LA PLATA, Md. – June 14, 2022 — The University of Maryland Charles Regional Medical Group has increased the scope of its Surgical Care practice to include specialized bariatric services.
Obesity is a growing health problem nationally, with over 40% of U.S. adults qualifying for the medically defined category, according to the Centers for Disease Control and Prevention. Thirty percent of Marylanders are defined as obese. Surgical weight loss assistance can provide results to adults suffering from obesity who have struggled with traditional weight management methods like diet and exercise alone.
Surgeon Rumbi Nzara, MD, heads the new bariatrics program at UM Charles Regional. Dr. Nzara earned her medical degree from the University of Minnesota then completed her residency at Boston University. She went on to complete a fellowship at the University of Maryland Medical Center in Baltimore with a focus on Advanced GI and Minimally Invasive Surgery. During her fellowship she had extensive training in bariatric surgery and the treatment of obesity. Dr. Nzara is certified by the American Board of Surgery.
Potential candidates for the program will first go through a consultation to determine if they are appropriate for a weight management surgical procedure. UM Charles Regional follows criteria from the National Institutes of Health. Eligible patients have a body mass index of 40 or greater, or a BMI of 35 or greater with an obesity-related condition such as diabetes mellitus or high blood pressure. Patients should have also tried other ways to lose weight without success before seeking a surgical solution.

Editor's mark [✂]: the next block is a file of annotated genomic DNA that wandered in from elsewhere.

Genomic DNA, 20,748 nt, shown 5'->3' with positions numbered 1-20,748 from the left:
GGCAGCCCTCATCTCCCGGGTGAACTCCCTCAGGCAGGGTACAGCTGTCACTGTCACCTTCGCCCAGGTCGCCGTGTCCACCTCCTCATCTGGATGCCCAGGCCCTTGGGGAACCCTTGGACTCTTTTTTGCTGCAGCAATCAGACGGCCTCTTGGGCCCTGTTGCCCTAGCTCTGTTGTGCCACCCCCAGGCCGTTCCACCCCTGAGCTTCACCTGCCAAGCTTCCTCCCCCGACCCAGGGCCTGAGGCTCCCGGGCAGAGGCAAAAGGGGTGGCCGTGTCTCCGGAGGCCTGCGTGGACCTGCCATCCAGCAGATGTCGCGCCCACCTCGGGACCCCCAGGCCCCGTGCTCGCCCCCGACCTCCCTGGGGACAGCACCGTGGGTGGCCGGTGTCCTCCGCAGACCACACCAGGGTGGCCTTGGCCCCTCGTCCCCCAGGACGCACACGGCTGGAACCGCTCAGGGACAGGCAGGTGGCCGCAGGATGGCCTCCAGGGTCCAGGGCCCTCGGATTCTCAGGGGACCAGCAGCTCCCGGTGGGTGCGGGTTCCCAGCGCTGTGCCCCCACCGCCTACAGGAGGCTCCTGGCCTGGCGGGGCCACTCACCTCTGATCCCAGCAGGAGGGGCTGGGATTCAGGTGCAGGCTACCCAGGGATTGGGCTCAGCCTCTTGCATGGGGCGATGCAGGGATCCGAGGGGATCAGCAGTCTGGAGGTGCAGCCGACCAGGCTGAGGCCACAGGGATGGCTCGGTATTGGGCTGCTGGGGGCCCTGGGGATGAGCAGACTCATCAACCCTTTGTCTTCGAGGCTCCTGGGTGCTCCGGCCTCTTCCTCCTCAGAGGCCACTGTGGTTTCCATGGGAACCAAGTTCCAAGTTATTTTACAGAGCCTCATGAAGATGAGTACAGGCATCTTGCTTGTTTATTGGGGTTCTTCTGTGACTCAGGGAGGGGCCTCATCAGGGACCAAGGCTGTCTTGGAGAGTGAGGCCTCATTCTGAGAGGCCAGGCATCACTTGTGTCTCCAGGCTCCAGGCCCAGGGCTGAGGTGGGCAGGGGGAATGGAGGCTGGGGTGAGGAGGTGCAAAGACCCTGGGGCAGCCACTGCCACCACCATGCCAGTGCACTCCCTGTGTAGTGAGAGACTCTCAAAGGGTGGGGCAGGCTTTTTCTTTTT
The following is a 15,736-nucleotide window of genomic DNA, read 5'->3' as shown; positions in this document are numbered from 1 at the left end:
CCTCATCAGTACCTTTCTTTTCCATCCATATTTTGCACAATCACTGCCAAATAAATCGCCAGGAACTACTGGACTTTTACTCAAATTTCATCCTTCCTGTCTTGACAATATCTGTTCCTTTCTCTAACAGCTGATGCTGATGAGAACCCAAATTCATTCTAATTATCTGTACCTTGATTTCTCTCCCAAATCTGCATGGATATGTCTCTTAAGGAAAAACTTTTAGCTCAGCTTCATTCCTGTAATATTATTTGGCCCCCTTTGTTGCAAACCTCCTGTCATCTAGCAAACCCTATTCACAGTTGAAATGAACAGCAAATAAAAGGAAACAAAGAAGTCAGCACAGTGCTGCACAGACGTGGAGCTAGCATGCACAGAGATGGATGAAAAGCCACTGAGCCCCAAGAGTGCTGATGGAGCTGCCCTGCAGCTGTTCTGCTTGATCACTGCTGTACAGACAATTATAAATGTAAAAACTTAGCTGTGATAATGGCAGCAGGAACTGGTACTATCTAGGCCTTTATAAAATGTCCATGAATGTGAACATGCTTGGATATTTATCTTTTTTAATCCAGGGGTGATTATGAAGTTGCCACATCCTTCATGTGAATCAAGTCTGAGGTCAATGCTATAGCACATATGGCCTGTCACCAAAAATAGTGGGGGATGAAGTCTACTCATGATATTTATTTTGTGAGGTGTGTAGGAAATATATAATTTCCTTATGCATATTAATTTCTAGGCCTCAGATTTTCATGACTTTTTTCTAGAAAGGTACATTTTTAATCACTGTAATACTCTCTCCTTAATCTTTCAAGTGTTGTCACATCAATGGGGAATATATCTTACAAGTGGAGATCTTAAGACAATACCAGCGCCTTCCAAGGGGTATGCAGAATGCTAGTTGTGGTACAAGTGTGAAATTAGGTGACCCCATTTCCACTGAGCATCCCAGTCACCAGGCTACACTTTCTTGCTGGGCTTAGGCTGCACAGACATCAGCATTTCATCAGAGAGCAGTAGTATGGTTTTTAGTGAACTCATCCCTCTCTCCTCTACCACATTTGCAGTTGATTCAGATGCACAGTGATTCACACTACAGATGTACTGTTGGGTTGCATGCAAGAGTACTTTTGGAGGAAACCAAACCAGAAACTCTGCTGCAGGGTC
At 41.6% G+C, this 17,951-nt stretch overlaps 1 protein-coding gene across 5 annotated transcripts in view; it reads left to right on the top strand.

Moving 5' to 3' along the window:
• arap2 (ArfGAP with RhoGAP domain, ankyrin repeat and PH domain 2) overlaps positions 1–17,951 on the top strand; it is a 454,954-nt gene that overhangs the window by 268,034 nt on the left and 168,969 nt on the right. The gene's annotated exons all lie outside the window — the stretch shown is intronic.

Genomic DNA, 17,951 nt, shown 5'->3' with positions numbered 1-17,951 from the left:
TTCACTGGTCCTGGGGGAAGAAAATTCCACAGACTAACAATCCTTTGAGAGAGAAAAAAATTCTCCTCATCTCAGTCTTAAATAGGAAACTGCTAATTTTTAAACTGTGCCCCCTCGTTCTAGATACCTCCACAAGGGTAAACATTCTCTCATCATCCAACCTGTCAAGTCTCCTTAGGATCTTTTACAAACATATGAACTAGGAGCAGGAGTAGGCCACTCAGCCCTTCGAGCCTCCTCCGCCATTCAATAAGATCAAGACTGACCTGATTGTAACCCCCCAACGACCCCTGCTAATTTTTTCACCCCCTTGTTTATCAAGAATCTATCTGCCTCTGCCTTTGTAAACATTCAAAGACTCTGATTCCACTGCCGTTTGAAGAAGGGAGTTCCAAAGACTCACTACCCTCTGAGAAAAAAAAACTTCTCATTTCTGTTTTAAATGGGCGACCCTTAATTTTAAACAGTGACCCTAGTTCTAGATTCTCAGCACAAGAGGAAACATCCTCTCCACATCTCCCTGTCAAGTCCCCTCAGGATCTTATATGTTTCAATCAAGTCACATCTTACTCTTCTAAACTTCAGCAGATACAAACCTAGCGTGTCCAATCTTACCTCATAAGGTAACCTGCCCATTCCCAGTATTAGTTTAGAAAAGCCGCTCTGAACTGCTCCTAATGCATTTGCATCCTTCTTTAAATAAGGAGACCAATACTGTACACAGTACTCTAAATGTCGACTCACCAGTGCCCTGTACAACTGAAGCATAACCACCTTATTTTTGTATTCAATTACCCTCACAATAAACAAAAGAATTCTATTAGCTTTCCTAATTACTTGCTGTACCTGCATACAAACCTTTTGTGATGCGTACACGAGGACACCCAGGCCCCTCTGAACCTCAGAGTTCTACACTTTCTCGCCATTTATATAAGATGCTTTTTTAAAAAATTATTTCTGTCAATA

The two bariatric procedures available, sleeve gastrectomy and the Roux-en-Y gastric bypass, are the most commonly performed bariatric surgery procedures across the U.S. The procedures are low risk for appropriately selected candidates and can come with lifelong benefits, according to Dr. Nzara.
In a sleeve gastrectomy procedure, the stomach size is reduced by about 80% using medical staples. In a Roux-en-Y gastric bypass the stomach is divided into a small pouch, about the size of an egg, and the small intestine is rerouted to the pouch bypassing the larger section of the stomach. Both procedures limit caloric intake and decrease hunger hormones.
“Obesity can contribute to a number of other conditions like heart disease, diabetes mellitus, high blood pressure and arthritis,” Dr. Nzara said. “Bariatric surgery can significantly improve or even resolve many of these conditions. Additionally, bariatric surgery can serve as a preventive step that stops obesity from ever progressing to that stage.”
While the surgical procedure is the focal point of the bariatrics program, Dr. Nzara has created a comprehensive approach that also accounts for pre- and post-operative care. This involves an extensive screening process as well as a peer support group for patients to share their experiences and advice for success after surgery.
“It’s been incredible to watch Dr. Nzara develop the bariatrics program so thoughtfully,” said Joseph Moser, MD, UM Charles Regional Chief Medical Officer. “She is ensuring that every step of the journey will meet patient needs by fostering a supportive and compassionate environment for them to thrive.”
The schedule a consultation or find out more about the new Bariatrics Program, please call 301-609-5006.